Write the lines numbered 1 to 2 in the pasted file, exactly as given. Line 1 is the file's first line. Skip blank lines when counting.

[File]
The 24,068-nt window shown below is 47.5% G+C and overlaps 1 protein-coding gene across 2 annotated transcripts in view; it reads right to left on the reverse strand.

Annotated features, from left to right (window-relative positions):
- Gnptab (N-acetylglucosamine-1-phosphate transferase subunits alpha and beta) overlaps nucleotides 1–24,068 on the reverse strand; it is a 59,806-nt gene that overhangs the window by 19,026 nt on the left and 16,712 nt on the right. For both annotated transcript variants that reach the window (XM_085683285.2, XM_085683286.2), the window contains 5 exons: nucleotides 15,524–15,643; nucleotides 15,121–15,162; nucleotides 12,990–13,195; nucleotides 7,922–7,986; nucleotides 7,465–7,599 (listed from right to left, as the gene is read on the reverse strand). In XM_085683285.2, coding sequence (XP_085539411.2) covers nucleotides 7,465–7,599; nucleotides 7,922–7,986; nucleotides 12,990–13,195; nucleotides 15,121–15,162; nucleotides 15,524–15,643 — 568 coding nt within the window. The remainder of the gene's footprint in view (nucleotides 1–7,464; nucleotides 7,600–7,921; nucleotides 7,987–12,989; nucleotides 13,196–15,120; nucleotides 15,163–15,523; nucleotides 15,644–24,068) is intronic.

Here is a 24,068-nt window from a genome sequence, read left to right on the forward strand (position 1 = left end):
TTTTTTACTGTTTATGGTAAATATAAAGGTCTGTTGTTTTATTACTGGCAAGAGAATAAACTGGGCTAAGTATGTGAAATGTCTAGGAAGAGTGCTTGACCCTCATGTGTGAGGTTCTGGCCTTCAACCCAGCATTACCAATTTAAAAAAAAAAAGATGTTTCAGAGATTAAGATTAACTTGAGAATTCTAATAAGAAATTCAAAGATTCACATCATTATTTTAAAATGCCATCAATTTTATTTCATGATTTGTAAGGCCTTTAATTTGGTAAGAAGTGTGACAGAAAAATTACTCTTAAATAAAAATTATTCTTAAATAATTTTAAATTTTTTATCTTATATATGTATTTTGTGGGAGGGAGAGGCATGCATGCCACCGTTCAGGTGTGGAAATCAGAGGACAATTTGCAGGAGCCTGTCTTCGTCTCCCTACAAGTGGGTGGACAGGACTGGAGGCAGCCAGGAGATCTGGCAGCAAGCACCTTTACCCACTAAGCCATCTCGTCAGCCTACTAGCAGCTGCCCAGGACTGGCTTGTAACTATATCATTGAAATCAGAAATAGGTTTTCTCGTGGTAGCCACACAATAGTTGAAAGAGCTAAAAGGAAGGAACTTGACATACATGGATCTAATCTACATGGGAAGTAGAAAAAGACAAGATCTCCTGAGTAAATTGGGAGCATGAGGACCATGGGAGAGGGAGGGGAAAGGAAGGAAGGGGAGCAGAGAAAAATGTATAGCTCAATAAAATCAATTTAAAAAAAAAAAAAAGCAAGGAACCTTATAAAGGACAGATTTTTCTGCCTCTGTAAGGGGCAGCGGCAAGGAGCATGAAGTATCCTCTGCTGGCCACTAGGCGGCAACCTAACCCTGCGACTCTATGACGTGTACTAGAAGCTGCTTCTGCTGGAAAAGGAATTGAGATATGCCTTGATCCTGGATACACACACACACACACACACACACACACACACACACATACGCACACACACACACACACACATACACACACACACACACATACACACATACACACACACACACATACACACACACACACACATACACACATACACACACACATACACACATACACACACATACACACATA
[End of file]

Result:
The 24,068-nt window shown below is 47.5% G+C and overlaps 1 protein-coding gene across 2 annotated transcripts in view; it reads right to left on the reverse strand.

Annotated features, from left to right (window-relative positions):